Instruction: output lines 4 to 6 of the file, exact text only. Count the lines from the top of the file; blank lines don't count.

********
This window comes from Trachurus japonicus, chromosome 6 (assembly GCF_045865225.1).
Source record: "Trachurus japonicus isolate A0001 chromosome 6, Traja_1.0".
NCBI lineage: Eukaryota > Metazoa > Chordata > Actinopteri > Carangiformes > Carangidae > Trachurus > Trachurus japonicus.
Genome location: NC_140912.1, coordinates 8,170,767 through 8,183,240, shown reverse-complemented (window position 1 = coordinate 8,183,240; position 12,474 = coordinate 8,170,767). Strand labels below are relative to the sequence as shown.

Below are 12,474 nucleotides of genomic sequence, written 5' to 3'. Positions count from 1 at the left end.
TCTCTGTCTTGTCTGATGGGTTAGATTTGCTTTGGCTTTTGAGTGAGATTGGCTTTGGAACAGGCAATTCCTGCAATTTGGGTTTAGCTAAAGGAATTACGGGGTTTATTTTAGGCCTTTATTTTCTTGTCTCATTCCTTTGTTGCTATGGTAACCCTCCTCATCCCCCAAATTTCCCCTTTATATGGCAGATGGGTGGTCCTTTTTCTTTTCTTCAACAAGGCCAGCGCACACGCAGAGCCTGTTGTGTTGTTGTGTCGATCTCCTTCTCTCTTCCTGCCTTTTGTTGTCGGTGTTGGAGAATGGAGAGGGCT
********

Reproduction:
Genome location: NC_140912.1, coordinates 8,170,767 through 8,183,240, shown reverse-complemented (window position 1 = coordinate 8,183,240; position 12,474 = coordinate 8,170,767). Strand labels below are relative to the sequence as shown.

Below are 12,474 nucleotides of genomic sequence, written 5' to 3'. Positions count from 1 at the left end.
TCTCTGTCTTGTCTGATGGGTTAGATTTGCTTTGGCTTTTGAGTGAGATTGGCTTTGGAACAGGCAATTCCTGCAATTTGGGTTTAGCTAAAGGAATTACGGGGTTTATTTTAGGCCTTTATTTTCTTGTCTCATTCCTTTGTTGCTATGGTAACCCTCCTCATCCCCCAAATTTCCCCTTTATATGGCAGATGGGTGGTCCTTTTTCTTTTCTTCAACAAGGCCAGCGCACACGCAGAGCCTGTTGTGTTGTTGTGTCGATCTCCTTCTCTCTTCCTGCCTTTTGTTGTCGGTGTTGGAGAATGGAGAGGGCT